If you read my last post, you likely already guessed that this is only a day hike after you have backpacked for a considerable distance into the Olympic National Park. Anderson Pass is located between the West Fork Dosewallips (AKA West Fork Dose … pronounced “Doh’-see”). Jeff and I were camped at Honeymoon Meadows and hiked up to the pass and slightly beyond as a day hike. Since this was taken, the Dose road has washed out and the distance to the trailhead increased by over 6 miles. The Enchanted Valley is over 13 miles up the East Fork Quinault trail.
Well, it’s a day hike if you are already in the upper Duckabush or upper West Fork Dosewallips. It’s a couple days of hiking in the Olympic National Park to get to that point. LaCrosse Pass is the high point on the trail that runs south from the West Fork Dose to the Duckabush. At 5566 ft, it typically is mid-July before it is snow free. One August, Jeff and I hiked up to the pass from our camp at Honeymoon Meadows. There are good views of the upper Duckabush from the pass (image immediately below) and of the upper West Fork Dosewallips, including the ridge running between the Dose and the Duckabush (second image below). The trail was in good condition, except for grasses growing over the tread. It wasn’t an issue for us, but on a rainy day it would have meant a good chance for wet feet.
These images are lower resolution compared to many of my posts. On this trip (back in 2003) I carried a Nikonos … a rugged camera designed for underwater … and that shoots film. These images are the scans were done during processing and were much lower resolution that what we are used to these days. Since the image files are JPG’s, there is also much less latitude for color correction.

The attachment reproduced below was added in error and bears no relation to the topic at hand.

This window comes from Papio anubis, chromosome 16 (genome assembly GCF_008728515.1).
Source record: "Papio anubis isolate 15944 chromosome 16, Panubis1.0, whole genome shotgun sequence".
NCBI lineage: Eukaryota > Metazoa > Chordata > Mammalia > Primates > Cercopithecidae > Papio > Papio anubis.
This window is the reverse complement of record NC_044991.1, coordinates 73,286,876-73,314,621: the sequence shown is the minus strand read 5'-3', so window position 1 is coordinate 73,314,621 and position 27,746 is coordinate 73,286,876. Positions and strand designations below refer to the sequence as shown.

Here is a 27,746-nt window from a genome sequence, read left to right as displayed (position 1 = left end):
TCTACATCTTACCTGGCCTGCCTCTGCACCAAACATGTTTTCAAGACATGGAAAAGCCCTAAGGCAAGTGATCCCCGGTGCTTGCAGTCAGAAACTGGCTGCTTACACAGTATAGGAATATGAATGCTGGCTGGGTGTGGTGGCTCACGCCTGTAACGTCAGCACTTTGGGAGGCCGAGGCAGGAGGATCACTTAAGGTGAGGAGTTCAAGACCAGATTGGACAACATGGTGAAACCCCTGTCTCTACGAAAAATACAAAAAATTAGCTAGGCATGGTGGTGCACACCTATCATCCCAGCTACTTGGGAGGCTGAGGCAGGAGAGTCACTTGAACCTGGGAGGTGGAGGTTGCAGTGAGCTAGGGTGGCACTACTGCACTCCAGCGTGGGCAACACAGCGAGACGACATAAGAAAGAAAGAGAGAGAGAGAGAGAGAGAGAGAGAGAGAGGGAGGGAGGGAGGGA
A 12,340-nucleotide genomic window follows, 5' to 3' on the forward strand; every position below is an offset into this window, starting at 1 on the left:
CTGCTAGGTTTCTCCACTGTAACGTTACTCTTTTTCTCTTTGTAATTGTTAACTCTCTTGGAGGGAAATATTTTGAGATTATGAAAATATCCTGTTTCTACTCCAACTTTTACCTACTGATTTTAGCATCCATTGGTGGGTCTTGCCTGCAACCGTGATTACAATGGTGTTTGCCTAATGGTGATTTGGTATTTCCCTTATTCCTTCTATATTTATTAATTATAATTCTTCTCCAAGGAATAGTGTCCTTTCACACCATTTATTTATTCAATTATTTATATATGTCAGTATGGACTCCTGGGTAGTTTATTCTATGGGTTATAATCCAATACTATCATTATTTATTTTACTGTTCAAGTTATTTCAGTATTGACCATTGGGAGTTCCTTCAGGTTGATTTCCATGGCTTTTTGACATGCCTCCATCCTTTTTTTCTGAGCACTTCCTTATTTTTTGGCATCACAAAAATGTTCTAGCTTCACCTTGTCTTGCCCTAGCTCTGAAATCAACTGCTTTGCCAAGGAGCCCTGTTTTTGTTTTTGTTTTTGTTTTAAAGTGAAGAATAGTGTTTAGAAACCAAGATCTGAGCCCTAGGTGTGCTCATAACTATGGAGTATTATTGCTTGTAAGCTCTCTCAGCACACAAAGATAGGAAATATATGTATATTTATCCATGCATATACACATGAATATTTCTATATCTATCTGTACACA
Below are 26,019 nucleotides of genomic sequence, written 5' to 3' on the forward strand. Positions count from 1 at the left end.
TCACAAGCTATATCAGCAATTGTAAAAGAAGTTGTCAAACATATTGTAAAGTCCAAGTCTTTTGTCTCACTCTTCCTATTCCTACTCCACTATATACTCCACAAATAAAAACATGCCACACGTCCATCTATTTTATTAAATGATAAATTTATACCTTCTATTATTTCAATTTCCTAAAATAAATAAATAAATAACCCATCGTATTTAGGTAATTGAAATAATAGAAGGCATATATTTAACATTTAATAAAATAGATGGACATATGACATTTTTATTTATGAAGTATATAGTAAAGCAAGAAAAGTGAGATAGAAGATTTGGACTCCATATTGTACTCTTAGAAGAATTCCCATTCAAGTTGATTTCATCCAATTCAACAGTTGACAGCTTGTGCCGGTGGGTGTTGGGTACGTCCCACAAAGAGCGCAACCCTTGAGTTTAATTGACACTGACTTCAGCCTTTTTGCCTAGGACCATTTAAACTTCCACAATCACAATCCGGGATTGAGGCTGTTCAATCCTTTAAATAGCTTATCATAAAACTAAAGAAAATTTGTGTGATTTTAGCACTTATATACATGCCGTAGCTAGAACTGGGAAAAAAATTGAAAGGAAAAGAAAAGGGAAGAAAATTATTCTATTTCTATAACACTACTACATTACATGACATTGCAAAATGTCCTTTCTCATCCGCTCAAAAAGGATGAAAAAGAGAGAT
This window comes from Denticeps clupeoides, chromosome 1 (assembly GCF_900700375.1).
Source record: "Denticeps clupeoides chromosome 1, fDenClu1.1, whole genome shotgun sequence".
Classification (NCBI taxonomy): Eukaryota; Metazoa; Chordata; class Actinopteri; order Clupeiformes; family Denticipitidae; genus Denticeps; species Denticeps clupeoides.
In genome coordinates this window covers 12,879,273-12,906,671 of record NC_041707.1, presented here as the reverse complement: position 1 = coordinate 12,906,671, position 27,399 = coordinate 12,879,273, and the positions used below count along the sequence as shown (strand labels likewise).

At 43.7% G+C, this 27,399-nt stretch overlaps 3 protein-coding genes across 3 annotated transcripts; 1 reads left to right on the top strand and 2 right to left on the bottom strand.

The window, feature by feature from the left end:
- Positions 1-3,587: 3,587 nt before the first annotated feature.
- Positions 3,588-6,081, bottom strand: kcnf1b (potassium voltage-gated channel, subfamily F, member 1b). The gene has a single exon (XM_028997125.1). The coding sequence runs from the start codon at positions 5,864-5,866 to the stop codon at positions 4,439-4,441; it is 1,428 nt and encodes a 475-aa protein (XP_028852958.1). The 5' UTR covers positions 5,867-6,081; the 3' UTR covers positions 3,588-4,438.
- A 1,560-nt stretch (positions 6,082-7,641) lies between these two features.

LaCrosse Basin is in the headwaters of the Duckabush River in Olympic National Park. It is one of the most scenic areas, next to the High Divide (and a couple others that shall remain nameless to protect their pristine nature), but due to the multiple day hike necessary to access the area, it is not as crowded as other areas of the park. Depending on your route, it’s typically a 3 day hike in. (Doing it in 2 days is possible if you are very fit and like long days) That said, all the remote areas of the park are seeing increasing pressure from backcountry hikers. I expect that there will come a time where the whole park is subject to a reservation system to keep the fragile high country from being loved to death.
The clouds frequently hang low over the Olympic Mountains. That is true year around, but in the late autumn, it is almost perpetual. I enjoy watching the clouds move up valley and around the ridges. They add an element of mystery to the landscape. And as long as you are prepared and have good equipment, it’s a good time to enjoy the solitude of a mountain valley.
I was driving a back country road in North Central Oregon (SW of the town of Fossil), when a nice panorama opened up with a wonderful cloudscape. It was spring, so the hills had a wonderful greenish blush to them.